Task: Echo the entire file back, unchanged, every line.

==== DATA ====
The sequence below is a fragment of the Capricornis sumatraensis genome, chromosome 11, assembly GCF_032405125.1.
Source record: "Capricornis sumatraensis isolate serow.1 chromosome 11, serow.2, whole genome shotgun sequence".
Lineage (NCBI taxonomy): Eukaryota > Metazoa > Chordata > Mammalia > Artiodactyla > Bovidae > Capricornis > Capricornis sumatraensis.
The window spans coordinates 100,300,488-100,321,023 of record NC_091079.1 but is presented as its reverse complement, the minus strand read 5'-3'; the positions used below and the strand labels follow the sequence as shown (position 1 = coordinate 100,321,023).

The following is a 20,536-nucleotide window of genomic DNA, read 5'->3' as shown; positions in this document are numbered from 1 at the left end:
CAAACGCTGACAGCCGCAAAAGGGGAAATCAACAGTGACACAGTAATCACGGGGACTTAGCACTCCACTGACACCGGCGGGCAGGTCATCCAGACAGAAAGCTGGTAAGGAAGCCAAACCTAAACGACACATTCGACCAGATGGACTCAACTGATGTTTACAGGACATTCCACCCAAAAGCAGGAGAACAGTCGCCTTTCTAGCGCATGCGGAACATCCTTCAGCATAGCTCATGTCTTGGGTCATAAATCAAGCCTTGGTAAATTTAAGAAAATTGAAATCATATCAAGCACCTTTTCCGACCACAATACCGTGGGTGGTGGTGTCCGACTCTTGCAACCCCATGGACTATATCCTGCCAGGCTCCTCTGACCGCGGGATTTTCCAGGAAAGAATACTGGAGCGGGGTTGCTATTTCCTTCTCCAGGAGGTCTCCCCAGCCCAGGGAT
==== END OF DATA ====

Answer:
The sequence below is a fragment of the Capricornis sumatraensis genome, chromosome 11, assembly GCF_032405125.1.
Source record: "Capricornis sumatraensis isolate serow.1 chromosome 11, serow.2, whole genome shotgun sequence".
Lineage (NCBI taxonomy): Eukaryota > Metazoa > Chordata > Mammalia > Artiodactyla > Bovidae > Capricornis > Capricornis sumatraensis.
The window spans coordinates 100,300,488-100,321,023 of record NC_091079.1 but is presented as its reverse complement, the minus strand read 5'-3'; the positions used below and the strand labels follow the sequence as shown (position 1 = coordinate 100,321,023).

The following is a 20,536-nucleotide window of genomic DNA, read 5'->3' as shown; positions in this document are numbered from 1 at the left end:
CAAACGCTGACAGCCGCAAAAGGGGAAATCAACAGTGACACAGTAATCACGGGGACTTAGCACTCCACTGACACCGGCGGGCAGGTCATCCAGACAGAAAGCTGGTAAGGAAGCCAAACCTAAACGACACATTCGACCAGATGGACTCAACTGATGTTTACAGGACATTCCACCCAAAAGCAGGAGAACAGTCGCCTTTCTAGCGCATGCGGAACATCCTTCAGCATAGCTCATGTCTTGGGTCATAAATCAAGCCTTGGTAAATTTAAGAAAATTGAAATCATATCAAGCACCTTTTCCGACCACAATACCGTGGGTGGTGGTGTCCGACTCTTGCAACCCCATGGACTATATCCTGCCAGGCTCCTCTGACCGCGGGATTTTCCAGGAAAGAATACTGGAGCGGGGTTGCTATTTCCTTCTCCAGGAGGTCTCCCCAGCCCAGGGAT